Weblog on the Internet and public policy, journalism, virtual community, and more from David Brake, a Canadian academic, consultant and journalist

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13 August 2005
Visiting the Edinburgh Festival

Visiting the Edinburgh Festival,
originally uploaded by D & D.

This packed schedule gives you an idea of the richness of this amazing event. Of course we won’t be able to see even a fraction of the tens of thousands of performances at this the world’s biggest arts festival. The advent of the Internet has been a godsend in helping to arrange our upcoming visit. Not only can we listen to interviews with the artists and read several blogs by performers and critics but we can access the invaluable reviews by the Scotsman and others mixed in with the comprehensive listings for all five of the currently-running festivals, and read comments by fringe festival-goers as well on the Fringe Festival’s own site. The latter even offers SMS voting for shows. The Stage also has a pretty comprehensive Edinburgh review festival and fringe reviews and listings site. This way we can get some idea of the ‘buzz’ around shows before we take the sleeper up and book what we are interested in – which is just as well since I’m sure a lot of the best stuff will already be sold out for the rest of its run…

8 August 2005

As a quick glance at the links on the right hand side of this weblog clearly shows I like listening to speech online (or rather I like using Total Recorder to transform realaudio streams into MP3s which I then listen to on my MP3 player). So the increasing prominence of podcasting should be a godsend for me you’d think. Indeed, a few interesting programs I already know like Go Digital have embraced podcasting. But I’m still finding it hard to find anything much out there I want to listen to – I haven’t found a good trusted source to guide me through the profusion of sources out there.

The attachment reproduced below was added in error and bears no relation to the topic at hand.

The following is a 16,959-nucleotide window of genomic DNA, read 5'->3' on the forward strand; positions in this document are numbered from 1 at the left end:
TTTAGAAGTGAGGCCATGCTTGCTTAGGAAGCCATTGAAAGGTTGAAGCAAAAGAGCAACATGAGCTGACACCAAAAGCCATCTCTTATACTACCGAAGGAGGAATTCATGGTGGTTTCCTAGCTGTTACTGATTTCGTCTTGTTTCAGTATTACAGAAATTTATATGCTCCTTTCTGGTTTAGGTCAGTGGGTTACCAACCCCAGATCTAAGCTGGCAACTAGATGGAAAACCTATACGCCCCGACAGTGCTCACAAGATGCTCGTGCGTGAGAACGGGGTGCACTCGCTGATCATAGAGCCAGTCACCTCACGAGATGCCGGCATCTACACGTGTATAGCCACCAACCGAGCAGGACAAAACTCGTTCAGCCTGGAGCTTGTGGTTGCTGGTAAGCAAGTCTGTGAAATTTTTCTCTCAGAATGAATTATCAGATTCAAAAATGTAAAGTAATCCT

There are 437 “audio blogs” registered with the iTunes podcast directory (which you need iTunes to visit), and hundreds of “technology-related” podcasts, plus 191 “politics” podcasts and 134 movie and television podcasts but seemingly no way of sorting the wheat from the chaff. Apple provides a Top 100 podcast list but without reviews, and there is seemingly no way to get to their list of “top n” by category (plus there is some suggestion the ‘top lists’ can be manipulated). Random sampling of ‘top’ podcasts recommended by sites like Podcast Alley was at first disappointing.

Fortunately, I have started to find the odd interesting podcast at last. Resonance FM an experimental station in London featured quite a funny mock-lecture by Kevin Eldon, This is England by a pair of Brits features interviews with random people doing interesting jobs in the English countryside, “Escape Pod” – a podcast of SF authors reading their short stories (excellent idea – I want to find more free short story feeds – preferably of classic and/or out of print authors) and best of all Ewan Spence and a gang of colleagues are doing a daily podcast from the Edinburgh Fringe Festival which will be very useful for keeping up with what’s hot and not over the coming weeks.

I would be interested in anyone else’s recommendations either for individual podcasters or for sites that help you find the best ones. It will be interesting to see whether podcasting gets to be as big a phenomenon as blogging. Speaking seems to be a more ‘natural’ way of communicating with people than typing does but it turns out that making something that people will actually want to listen to is even more difficult than writing something because editing audio is a lot harder to do…

27 July 2005

As Salon pointed out to me, the wonderful folks at the Internet Archive have 150 tracks of Caruso singing – part 1 and part 2 – turned from 78s into MP3s. Download what you like before some idiot lengthens the term of copyright even more and it goes out of the public domain again…

And along similar lines, I was encouraged to learn that the BBC’s recent experiment with free Beethoven downloads garnered millions of downloads – many more than any commercial single sales.

19 July 2005